June 24, 2016
Brexit: An ‘Earthquake’ in London
By Ashish Kumar Sen
British Prime Minister David Cameron’s campaign to keep the United Kingdom in the EU was defeated by 52 percent to 48 percent despite overwhelming support from voters in Scotland, Northern Ireland, and London. The United Kingdom must now negotiate its exit from the EU under the terms of Article 50 of the Lisbon Treaty. These negotiations could last up to two years—thereby creating a period of uncertainty for global financial markets and political sentiment on the European continent.
Peter Westmacott, a former British ambassador to the United States, described the outcome of the so-called Brexit referendum on June 23 as an “earthquake.”
“We have a lot of work to do in the United Kingdom in terms of limiting the damage and restoring the confidence” in the United Kingdom as being a good place to invest, he added.
The vote’s repercussions will be felt across Europe, said Natalie Nougayrede, a columnist with the Guardian. “It would be a serious mistake to think that this is one isolated demonstration of rejection of the European project,” she said.
“There are forces at work on the continent that will benefit from this vote. They are already making that very, very clear,” she added. The leaders of far-right, anti-immigrant political parties across Europe have been quick to welcome the outcome of the British vote.
Nougayrede and Westmacott spoke on a conference call hosted by the Atlantic Council on June 24. They were joined by Richard L. Morningstar, founding director and chairman of the Atlantic Council’s Global Energy Center and a former US ambassador to the European Union. Claire Yorke, a nonresident senior fellow at the Council’s Brent Scowcroft Center on International Security moderated the call.
If European leaders now say that they will continue with the European project, “it simply won’t do the trick,” said Nougayrede. “There has to be a deep rethink, literally a rebuilding of the European project from ground up, not from top down.”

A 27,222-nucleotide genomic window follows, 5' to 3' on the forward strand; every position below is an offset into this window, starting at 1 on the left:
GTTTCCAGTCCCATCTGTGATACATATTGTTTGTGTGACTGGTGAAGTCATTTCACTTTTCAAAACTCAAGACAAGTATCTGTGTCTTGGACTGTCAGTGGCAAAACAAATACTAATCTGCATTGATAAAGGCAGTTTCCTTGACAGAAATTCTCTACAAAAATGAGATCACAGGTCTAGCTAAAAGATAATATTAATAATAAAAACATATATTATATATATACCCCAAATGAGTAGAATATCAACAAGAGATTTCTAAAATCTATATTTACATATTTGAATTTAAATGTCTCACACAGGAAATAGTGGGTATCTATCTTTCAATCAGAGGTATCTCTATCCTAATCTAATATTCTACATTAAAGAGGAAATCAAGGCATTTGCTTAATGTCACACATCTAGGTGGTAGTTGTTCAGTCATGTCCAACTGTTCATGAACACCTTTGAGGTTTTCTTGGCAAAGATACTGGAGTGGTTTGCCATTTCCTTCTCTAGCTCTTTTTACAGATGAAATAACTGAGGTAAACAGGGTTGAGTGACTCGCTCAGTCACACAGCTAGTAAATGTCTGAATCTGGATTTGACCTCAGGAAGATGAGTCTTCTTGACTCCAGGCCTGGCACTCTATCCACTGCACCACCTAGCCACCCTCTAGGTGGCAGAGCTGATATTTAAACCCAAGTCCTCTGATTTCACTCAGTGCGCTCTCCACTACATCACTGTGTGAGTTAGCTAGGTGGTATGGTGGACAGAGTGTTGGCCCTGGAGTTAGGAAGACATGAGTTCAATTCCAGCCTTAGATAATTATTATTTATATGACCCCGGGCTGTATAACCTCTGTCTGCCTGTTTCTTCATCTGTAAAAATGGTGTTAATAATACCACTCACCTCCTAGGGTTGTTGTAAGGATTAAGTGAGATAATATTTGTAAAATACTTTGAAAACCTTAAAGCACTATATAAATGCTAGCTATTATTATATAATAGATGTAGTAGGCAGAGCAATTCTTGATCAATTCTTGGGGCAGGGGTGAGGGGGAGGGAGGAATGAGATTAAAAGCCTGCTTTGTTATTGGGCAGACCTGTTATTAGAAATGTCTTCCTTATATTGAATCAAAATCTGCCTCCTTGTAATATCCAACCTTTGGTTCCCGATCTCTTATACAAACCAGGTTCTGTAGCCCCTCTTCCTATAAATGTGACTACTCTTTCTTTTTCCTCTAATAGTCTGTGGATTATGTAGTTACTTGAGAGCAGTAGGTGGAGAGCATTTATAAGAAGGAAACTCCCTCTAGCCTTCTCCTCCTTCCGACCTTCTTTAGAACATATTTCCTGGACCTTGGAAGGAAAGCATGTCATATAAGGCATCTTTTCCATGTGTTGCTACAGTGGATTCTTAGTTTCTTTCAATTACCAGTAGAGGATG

“It would be delusional to start thinking about deepening integration,” she said.
Noting that a concerted effort needs to be made to restore the connection between the European project and citizens across the European Union, she added: “This is going to be a very big task because we have been in denial for many years.”
Morningstar agreed. “This has to be a wake-up call to the EU,” he said. “Any idea of rushing into further integration, at this point anyway, is not going to help. The EU and Brussels have to work with the member states to develop more transparency, to develop more confidence among the citizenry of these states. But at the end of the day that is only going to happen if the EU comes up with the right policies and doesn’t come across as overly technocratic and bureaucratic, and addresses some of the legitimate grievances that have come up as part of this debate.”
The outcome of the British referendum is “partly about a sense in the United Kingdom that the institutions of the European Union are not working properly, even though the United Kingdom is insulated from the effects of what is going on in Europe,” said Westmacott.
Westmacott said the Leave campaign had resorted to a campaign of misinformation, including baseless warnings about Turkey being on the brink of joining the EU, which would flood the United Kingdom with Turkish immigrants.
The vote was not along party lines; it was on geographical lines. Scotland voted 62 percent in favor of Remain, Wales voted 52.5 percent in favor of Leave, Northern Ireland voted 55.8 percent in favor of Remain, London voted 59.9 percent in favor of Remain, and the rest of England voted 57 percent in favor of Leave.
There was also a significant split between young and older voters. A majority of voters under the age of forty-nine were in favor of Remain with at least 75 percent under the age of twenty-four saying they had voted in favor of the United Kingdom remaining in the EU, according to a YouGov poll. A majority of older voters backed Leave.